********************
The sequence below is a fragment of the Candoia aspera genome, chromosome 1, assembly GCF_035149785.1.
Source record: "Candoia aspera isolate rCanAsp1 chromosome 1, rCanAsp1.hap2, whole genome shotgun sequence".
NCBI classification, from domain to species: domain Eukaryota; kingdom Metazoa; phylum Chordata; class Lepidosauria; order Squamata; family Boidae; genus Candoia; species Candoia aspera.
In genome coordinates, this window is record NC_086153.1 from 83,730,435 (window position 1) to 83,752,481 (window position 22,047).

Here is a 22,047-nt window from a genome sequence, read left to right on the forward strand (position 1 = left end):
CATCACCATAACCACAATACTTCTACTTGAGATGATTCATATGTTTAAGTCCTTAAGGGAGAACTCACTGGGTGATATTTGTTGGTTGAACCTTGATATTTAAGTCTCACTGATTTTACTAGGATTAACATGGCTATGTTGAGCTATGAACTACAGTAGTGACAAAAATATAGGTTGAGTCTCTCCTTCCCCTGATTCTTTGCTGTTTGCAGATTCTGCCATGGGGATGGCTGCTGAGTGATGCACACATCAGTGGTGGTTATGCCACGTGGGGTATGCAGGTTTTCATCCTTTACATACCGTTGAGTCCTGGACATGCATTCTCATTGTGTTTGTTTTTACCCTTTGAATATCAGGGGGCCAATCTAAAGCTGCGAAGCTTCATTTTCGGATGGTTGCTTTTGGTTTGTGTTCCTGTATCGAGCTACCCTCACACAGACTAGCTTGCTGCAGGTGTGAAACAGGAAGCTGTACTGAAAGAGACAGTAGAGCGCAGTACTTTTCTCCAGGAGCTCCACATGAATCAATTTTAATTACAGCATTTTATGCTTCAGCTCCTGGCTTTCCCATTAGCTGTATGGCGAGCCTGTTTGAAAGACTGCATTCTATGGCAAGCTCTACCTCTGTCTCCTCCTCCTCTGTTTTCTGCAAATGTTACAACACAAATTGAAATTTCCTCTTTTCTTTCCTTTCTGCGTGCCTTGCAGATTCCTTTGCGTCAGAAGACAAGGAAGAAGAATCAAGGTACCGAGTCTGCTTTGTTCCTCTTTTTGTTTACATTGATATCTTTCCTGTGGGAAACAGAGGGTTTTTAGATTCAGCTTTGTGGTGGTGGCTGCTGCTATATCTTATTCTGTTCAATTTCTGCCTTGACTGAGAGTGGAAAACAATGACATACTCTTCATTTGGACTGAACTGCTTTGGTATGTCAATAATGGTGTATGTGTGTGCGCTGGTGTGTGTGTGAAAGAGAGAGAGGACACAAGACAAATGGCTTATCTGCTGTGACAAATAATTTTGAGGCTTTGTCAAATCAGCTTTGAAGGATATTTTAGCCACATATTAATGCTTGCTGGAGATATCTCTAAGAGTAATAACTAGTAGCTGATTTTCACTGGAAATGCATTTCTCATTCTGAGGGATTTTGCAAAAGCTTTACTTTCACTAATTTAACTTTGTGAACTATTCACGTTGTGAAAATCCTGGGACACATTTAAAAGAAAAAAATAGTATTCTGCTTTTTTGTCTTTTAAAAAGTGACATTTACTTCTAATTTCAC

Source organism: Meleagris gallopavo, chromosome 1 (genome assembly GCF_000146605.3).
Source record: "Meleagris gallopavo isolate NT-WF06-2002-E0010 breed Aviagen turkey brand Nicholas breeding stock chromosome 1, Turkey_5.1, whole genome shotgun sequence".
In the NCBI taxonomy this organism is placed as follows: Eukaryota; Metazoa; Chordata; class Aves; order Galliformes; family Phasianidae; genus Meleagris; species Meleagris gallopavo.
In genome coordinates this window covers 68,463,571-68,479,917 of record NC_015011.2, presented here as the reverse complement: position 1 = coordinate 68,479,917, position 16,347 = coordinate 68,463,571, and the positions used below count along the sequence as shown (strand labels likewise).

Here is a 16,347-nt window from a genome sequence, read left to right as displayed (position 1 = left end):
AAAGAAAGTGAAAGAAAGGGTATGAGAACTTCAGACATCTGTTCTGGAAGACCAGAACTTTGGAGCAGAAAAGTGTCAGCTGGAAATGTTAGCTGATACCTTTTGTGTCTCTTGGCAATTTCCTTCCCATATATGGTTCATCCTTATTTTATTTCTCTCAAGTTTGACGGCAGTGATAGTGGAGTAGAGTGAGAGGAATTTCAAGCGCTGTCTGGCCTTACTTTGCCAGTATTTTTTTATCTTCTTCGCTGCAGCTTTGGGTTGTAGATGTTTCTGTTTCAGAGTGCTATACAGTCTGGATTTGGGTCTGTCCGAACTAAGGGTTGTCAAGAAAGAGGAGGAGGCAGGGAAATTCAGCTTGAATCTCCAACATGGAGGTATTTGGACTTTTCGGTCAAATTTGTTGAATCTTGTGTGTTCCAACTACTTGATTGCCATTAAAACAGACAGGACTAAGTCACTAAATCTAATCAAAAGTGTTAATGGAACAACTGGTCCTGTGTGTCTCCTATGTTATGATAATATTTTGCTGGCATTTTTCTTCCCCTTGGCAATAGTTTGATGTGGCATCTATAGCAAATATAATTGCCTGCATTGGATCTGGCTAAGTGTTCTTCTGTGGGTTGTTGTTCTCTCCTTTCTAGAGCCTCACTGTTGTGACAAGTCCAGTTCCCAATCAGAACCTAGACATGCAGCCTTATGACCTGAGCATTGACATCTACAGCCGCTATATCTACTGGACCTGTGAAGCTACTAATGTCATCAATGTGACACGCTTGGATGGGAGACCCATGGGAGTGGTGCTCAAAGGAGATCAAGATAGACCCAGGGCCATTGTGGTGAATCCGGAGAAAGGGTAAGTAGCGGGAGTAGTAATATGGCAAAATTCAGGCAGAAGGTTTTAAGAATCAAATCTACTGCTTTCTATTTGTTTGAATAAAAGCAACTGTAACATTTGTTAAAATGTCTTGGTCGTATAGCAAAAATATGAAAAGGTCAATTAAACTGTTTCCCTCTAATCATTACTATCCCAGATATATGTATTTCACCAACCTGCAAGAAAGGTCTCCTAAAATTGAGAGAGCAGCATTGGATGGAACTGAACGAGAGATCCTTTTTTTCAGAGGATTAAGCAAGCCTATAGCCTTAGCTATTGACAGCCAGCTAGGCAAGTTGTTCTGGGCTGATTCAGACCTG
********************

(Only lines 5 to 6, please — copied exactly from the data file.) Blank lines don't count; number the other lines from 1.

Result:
Here is a 22,047-nt window from a genome sequence, read left to right on the forward strand (position 1 = left end):
CATCACCATAACCACAATACTTCTACTTGAGATGATTCATATGTTTAAGTCCTTAAGGGAGAACTCACTGGGTGATATTTGTTGGTTGAACCTTGATATTTAAGTCTCACTGATTTTACTAGGATTAACATGGCTATGTTGAGCTATGAACTACAGTAGTGACAAAAATATAGGTTGAGTCTCTCCTTCCCCTGATTCTTTGCTGTTTGCAGATTCTGCCATGGGGATGGCTGCTGAGTGATGCACACATCAGTGGTGGTTATGCCACGTGGGGTATGCAGGTTTTCATCCTTTACATACCGTTGAGTCCTGGACATGCATTCTCATTGTGTTTGTTTTTACCCTTTGAATATCAGGGGGCCAATCTAAAGCTGCGAAGCTTCATTTTCGGATGGTTGCTTTTGGTTTGTGTTCCTGTATCGAGCTACCCTCACACAGACTAGCTTGCTGCAGGTGTGAAACAGGAAGCTGTACTGAAAGAGACAGTAGAGCGCAGTACTTTTCTCCAGGAGCTCCACATGAATCAATTTTAATTACAGCATTTTATGCTTCAGCTCCTGGCTTTCCCATTAGCTGTATGGCGAGCCTGTTTGAAAGACTGCATTCTATGGCAAGCTCTACCTCTGTCTCCTCCTCCTCTGTTTTCTGCAAATGTTACAACACAAATTGAAATTTCCTCTTTTCTTTCCTTTCTGCGTGCCTTGCAGATTCCTTTGCGTCAGAAGACAAGGAAGAAGAATCAAGGTACCGAGTCTGCTTTGTTCCTCTTTTTGTTTACATTGATATCTTTCCTGTGGGAAACAGAGGGTTTTTAGATTCAGCTTTGTGGTGGTGGCTGCTGCTATATCTTATTCTGTTCAATTTCTGCCTTGACTGAGAGTGGAAAACAATGACATACTCTTCATTTGGACTGAACTGCTTTGGTATGTCAATAATGGTGTATGTGTGTGCGCTGGTGTGTGTGTGAAAGAGAGAGAGGACACAAGACAAATGGCTTATCTGCTGTGACAAATAATTTTGAGGCTTTGTCAAATCAGCTTTGAAGGATATTTTAGCCACATATTAATGCTTGCTGGAGATATCTCTAAGAGTAATAACTAGTAGCTGATTTTCACTGGAAATGCATTTCTCATTCTGAGGGATTTTGCAAAAGCTTTACTTTCACTAATTTAACTTTGTGAACTATTCACGTTGTGAAAATCCTGGGACACATTTAAAAGAAAAAAATAGTATTCTGCTTTTTTGTCTTTTAAAAAGTGACATTTACTTCTAATTTCAC